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There are 430,000 kilometres of power lines in North America, at least according to The Canadian department of Natural Resources there are. If we assume an average width of 30 metres, that's 12,900 square kilometres of land growing nothing that absorbs co2. That's about 20% of New Brunswick and I'm not sure how much greenhouse gas equivalence is there, but it's significant.

So, I guess Bloomberg might have a point, but I somehow doubt it. The point about the grid is that we have too much of it, not too little. If the North Koreans detonate a couple of hydrogen bombs in the stratosphere above us, the price of firewood and candles will be astronomical for a long time.

The disadvantages of huge hydroelectric power sources are few, but our complicated grid system is another story. Hydro power is by definition clean, but disruptive during the building phase. But the hydropower Quebec is selling is already there, so that argument is moot. Beyond the 'clean power' point, hydro is load-following, as are modern Nuclear Reactors. If we build windmills and the wind isn't blowing, or set up solar fields and the sun goes down, we can turn up the power at the dam, or in the Nuclear plant—and on a windy clear afternoon, we can turn down the power to keep from frying the transformers. I am open to an explanation of why we would build a system where the 'reserve' power is cleaner than the 'primary' power, and there's a lot more of it, but that's what we are doing. At least, that's the logic that seems to be the basis for wind and solar.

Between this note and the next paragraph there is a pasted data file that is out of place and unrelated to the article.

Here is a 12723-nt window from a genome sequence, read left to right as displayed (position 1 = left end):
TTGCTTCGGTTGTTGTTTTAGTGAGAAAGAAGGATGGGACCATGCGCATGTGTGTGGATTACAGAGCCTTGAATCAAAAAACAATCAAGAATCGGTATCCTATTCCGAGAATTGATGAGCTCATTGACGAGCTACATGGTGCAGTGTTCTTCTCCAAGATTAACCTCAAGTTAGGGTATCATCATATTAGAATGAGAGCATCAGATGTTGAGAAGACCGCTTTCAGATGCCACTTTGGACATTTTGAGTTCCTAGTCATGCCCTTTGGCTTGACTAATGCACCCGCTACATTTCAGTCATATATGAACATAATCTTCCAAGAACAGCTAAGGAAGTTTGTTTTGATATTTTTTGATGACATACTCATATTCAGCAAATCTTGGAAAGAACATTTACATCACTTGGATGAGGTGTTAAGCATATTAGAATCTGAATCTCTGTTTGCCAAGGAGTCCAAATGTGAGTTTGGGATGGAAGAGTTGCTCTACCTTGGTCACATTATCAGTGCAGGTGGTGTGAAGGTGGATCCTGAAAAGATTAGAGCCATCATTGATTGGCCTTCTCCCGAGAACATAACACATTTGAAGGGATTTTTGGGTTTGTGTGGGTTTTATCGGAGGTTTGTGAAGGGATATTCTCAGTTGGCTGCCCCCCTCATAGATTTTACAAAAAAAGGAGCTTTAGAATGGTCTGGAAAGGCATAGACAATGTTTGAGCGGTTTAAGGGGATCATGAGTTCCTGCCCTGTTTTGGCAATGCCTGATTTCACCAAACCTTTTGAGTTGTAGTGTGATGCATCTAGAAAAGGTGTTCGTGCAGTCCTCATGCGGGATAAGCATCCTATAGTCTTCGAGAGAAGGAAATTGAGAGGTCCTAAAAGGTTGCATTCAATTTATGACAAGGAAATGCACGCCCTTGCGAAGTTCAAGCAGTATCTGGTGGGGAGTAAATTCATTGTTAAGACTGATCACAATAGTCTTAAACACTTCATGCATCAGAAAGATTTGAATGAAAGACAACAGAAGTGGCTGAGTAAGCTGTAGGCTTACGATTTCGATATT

I recommend Bill Gates' book, "How to avoid a Climate Disaster," about $8 on Amazon. It is the only sensible book I've read on the topic, from a man who says he hates Pollyanna ideas, but is working hard to make them work, and succeeding in most cases. He doesn't pull any punches and both sides of the issue will find his facts offensive...a good sign if you want an honest opinion.

If we continue to ignore facts and concentrate on electric cars and planting trees to solve our climate crisis, we will fail miserably. We will bankrupt ourselves and hand the world economy to China on a platter. Articles like the one you mention here are poison. I have not put the benefits of NYC buying that hydro power into tons of carbon, but I am willing to bet it will be close to what we will get by attempting to talk people into driving electric cars, and it won't cost anyone a cent.

If we continue to condemn and denounce science, engineering, and technology, and rely on fanatical environmentalists, image-centred politicians and opportunistic reporters to fix problems like carbon emissions, we will mess up in a big way. Our grandchildren will have to fix the chaos we create, and I can only hope they will succeed.

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